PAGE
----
Archive for learning

Finding ways to keep working

"Walking Away" by John Andro AvendañoWhen you’re young and starting out as an artist, you don’t fully understand the choices you have. It’s as if your mind is trapped in an invisible box. The box is preventing you from gaining more understanding about yourself. Part of the box is made by society, and part of it in your own making. Sometimes you just go in circles thinking about what you can’t do, or presume you can’t do. You don’t know there’s a way out. You have to figure out ways to keep working. A large part of the work is gaining more understanding within yourself, and knowing you already possess the traits that you need to do the work. You just have to learn to apply them. Getting better as an artist is a combination of searching, asking, learning, and working. And the younger you can develop those habits, the better. When I meet with young artists, what I do is share my story. Over time, I’ve discovered all this information. I’m talking about information that’s been around for thousands of years. In the best case scenario, I help people find things they didn’t even know they were looking for. Maybe I can guide them to something that will be just the right thing for them to hear. The key to what will open their particular door. When you see a light turn on in someone’s eyes, and they have an ah-ha moment, it feels good. It’s like when you talk to people involved in the business world. They want to know what the secret of being successful in business is. Business is buying something for two dollars and selling it for three. You don’t have to be a brain surgeon or have a degree in business. You have to possess the desire to be good at it. Being successful is about learning how to speak with people, share yourself with people, and motivate people to get involved with your process.

Being an artist in the digital age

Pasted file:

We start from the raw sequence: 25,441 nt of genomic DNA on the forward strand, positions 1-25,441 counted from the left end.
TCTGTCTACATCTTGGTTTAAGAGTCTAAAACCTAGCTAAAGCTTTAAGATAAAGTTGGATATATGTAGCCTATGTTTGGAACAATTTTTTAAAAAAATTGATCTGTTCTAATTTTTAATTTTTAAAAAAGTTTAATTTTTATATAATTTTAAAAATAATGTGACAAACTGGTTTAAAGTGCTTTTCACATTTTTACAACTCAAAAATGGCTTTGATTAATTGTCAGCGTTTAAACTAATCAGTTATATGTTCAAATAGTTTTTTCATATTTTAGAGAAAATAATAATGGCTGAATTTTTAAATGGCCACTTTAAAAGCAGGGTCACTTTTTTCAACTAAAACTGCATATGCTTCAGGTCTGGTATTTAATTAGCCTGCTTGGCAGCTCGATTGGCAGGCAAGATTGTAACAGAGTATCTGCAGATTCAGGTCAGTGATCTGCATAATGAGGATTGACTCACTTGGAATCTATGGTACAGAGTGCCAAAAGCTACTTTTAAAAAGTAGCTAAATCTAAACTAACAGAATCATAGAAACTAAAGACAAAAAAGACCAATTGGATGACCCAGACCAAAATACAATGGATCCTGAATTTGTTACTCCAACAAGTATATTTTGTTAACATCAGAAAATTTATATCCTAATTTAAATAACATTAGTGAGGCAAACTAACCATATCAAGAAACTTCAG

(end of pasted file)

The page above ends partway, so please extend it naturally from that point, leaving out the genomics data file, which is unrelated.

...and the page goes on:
"Cogitate #31" by John Andro AvendañoThe online and mobile direction the world has gone in has helped artists. It gives artists an immediate way to get their work in front of people. Artists now know they can be seen, be heard, and get comments in a way they never could before. It can be a great encouragement, but you have to have faith in yourself, and be willing to put yourself out there. Since anyone can say anything they want to online, it helps you to develop your core sensibilities. And a thicker skin when it comes to criticism. Maybe a comment will help you figure out what you’re trying to do, or it might have the opposite effect. Either way, you’re no longer working in a vacuum. As an artist, you must develop a clear and strong sense of self. You have to figure out your own direction, and find a rudder to steer yourself with. Because ultimately, you want to go in the direction you want to, and be less influenced by outside forces. It’s a learning process to stay true to your own vision. A great many people don’t put their work out there, for any number of reasons. Eventually, they have to, if they want to know who they are and what they can do as an artist. Once you reach a certain level, it helps rather than hurts to put yourself out to as a wide an audience as possible. Get your work out there. Share it. Ask for questions or comments. This is one of the major ways the digital revolution has helped artists. And if there’s an artist out there who feels like they can be helped by you, help them. Tell them what you’ve learned, or find someone who works closer to what they are making and connect the two of them. If possible, always help other people who are struggling.